Research Results For Hypnosis Studies

If you want to know how hypnosis really works, it is important to look at the research results for hypnosis studies that have been done in recent years.  Many times people will ask what kind of research has been done on hypnosis and they want to know what kinds of things it can be used for. I've found a short list of different studies that focused on several important uses for hypnotic suggestion. The Guide to Hypnosis put this information together. 

Research Results for Hypnosis Studies

Over the years there have been many research studies completed that show that hypnosis does indeed work. There have also been many that show how effective hypnosis is for a wide variety of specific treatments. Here are just a few examples of some of these studies.

Real Brain Effect

Recently (2009) Hull University researchers found that hypnosis has a ‘real brain effect’ when analysed doing certain activities on brain scans under hypnosis. One psychologist, Dr. Michael Heap concluded that the study backed the theory that hypnosis "primes" the brain to be open to suggestion. The study leader Dr. William McGeown reflected that "This shows that the changes were due to hypnosis and not just simple relaxation. Our study shows hypnosis is real."




Weight Loss

A study showed that, when comparing the results of adding hypnosis to other weight loss treatments across many different methods, adding hypnosis increased weight loss by an average of 97% during treatment. It also showed that hypnosis increased the effectiveness after the treatment by a whopping 146%. This shows that hypnosis works even better over a period of time.

Journal of Consulting and Clinical Psychology, 1996

A study of 60 women divided into hypnosis and non hypnosis control groups, found that the groups using hypnosis lost an average of 17 pounds, while the non-hypnosis group lost an average of only 0.5 pounds.

Journal of Consulting and Clinical Psychology, 1986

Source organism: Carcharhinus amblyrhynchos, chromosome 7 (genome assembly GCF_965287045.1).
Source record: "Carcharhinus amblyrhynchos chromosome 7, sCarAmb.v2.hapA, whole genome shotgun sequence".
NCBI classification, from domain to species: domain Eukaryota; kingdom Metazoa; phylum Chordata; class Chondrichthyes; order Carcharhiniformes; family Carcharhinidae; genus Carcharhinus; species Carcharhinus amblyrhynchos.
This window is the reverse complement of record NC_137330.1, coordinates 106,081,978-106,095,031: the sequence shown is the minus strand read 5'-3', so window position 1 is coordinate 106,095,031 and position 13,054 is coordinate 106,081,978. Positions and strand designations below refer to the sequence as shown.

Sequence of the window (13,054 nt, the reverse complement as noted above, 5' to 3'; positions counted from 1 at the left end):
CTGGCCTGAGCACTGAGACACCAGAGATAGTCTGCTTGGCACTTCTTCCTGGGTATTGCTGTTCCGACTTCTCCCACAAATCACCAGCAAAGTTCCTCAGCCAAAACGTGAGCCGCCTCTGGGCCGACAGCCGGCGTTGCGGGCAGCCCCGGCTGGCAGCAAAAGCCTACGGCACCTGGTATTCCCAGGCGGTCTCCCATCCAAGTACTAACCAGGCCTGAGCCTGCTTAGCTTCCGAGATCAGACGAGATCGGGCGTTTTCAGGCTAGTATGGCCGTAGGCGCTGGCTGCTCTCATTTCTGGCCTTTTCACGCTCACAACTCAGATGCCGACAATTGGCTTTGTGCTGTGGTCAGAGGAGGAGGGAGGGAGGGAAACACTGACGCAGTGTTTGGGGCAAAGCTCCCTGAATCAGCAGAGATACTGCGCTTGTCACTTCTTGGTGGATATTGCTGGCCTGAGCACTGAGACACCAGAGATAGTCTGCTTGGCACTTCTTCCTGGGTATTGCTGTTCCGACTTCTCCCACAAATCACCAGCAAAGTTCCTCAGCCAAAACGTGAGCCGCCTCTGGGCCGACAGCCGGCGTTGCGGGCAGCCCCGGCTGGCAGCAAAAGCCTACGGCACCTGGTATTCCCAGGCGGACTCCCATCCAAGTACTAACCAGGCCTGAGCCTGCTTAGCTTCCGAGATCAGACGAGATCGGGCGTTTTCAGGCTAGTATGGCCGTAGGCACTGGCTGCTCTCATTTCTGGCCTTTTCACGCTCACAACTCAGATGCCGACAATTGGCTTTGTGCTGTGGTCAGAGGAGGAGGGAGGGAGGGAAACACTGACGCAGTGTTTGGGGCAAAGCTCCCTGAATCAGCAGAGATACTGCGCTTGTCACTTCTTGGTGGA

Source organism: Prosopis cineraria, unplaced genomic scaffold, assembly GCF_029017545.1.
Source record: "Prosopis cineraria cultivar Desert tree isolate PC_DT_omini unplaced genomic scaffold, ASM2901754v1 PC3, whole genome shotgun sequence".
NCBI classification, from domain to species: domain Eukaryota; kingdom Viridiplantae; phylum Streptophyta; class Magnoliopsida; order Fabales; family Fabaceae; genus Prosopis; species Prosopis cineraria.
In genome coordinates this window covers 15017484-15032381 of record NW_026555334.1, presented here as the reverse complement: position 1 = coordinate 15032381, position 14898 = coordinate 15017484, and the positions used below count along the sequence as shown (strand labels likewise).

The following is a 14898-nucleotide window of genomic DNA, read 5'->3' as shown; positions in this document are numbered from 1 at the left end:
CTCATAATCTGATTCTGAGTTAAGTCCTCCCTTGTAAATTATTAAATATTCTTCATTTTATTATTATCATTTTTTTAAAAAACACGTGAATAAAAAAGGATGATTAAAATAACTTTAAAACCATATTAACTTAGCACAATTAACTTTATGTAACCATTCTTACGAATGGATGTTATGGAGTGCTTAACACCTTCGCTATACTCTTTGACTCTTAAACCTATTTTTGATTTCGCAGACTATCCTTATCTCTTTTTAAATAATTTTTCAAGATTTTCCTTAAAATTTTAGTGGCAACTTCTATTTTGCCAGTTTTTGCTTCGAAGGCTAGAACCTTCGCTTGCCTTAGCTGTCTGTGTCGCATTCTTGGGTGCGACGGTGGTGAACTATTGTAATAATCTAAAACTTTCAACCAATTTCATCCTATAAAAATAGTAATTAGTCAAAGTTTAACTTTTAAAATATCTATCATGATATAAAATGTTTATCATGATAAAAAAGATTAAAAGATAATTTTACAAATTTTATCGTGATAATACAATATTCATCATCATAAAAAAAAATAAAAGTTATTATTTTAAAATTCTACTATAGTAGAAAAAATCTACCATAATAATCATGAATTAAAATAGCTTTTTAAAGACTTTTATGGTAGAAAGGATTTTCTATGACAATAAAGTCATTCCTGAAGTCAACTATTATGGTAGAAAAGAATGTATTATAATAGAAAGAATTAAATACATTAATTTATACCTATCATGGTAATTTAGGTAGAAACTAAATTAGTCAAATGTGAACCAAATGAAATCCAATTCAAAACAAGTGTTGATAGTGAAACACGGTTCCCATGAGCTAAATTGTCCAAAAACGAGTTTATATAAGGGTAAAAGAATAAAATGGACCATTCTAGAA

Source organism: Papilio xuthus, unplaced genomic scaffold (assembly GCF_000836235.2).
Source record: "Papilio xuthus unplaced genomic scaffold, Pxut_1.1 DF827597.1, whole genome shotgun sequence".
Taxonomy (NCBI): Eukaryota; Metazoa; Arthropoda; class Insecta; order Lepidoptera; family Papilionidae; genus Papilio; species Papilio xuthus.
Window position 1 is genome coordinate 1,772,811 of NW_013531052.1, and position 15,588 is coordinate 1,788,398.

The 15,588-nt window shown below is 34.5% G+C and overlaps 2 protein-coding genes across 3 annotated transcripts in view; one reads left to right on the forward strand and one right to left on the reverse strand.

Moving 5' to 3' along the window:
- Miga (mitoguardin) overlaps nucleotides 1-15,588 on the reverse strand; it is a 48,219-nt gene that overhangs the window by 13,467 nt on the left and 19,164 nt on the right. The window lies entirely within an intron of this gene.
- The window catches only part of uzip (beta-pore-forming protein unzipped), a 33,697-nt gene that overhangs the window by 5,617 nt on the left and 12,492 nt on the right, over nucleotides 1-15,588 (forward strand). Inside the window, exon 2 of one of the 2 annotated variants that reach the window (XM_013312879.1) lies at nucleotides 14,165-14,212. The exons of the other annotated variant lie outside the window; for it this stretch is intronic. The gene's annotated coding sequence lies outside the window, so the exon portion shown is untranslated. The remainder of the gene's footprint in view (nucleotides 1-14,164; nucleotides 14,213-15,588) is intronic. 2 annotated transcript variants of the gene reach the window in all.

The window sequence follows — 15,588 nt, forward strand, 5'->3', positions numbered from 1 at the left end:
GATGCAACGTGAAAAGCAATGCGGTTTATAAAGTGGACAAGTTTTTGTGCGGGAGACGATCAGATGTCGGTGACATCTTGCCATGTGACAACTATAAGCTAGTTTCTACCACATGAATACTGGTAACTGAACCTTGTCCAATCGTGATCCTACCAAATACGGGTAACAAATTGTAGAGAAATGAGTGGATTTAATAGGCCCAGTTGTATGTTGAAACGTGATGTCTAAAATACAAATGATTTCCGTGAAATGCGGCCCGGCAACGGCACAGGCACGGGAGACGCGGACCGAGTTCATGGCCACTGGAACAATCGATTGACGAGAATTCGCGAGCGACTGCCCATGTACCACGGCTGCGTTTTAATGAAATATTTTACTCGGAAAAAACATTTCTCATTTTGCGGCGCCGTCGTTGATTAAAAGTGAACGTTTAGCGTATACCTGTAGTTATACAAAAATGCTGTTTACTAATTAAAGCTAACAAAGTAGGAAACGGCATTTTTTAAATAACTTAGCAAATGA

In a recent review of available controlled studies in the field of gastroenterology conducted at the University Hospital of South Manchester, scientists discovered that hypnotherapy is clearly beneficial for patients suffering from gastrointestinal disorders such as irritable bowel syndrome and peptic ulceration.

Whorwell PJ.Use of hypnotherapy in gastrointestinal disease. Br J Hosp Med (ENGLAND) Jan 1991, 45 (1) pg.27-9

Scientists at the Gastroenterology Unit, Frenchay Hospital, Bristol came up with similar results. 33 patients with irritable bowel syndrome were treated with four 40 minute sessions of hypnotherapy over 7 weeks. Twenty of the group improved, and eleven of these were shown to be completely free from all symptoms. The researchers concluded that hypnotherapy in groups of up to 8 patients was as effective as individual therapy in the treatment of irritable bowel syndrome. Meaning that sessions did not need to be specifically tailored to each individual – giving more credibility to effectiveness of pre recorded sessions.

Harvey RF et al. Lancet (England) Feb 25 1989, 1 (8635) pg.424-5


I think it's important to do your own homework when you begin a new project such as learning how to use hypnosis. Take some time to look at these studies and when you decide to learn hypnosis techniques for yourself check out our home page for the best courses.

Another site Hypnosis also has an extensive list of hynosis studies to explore. 

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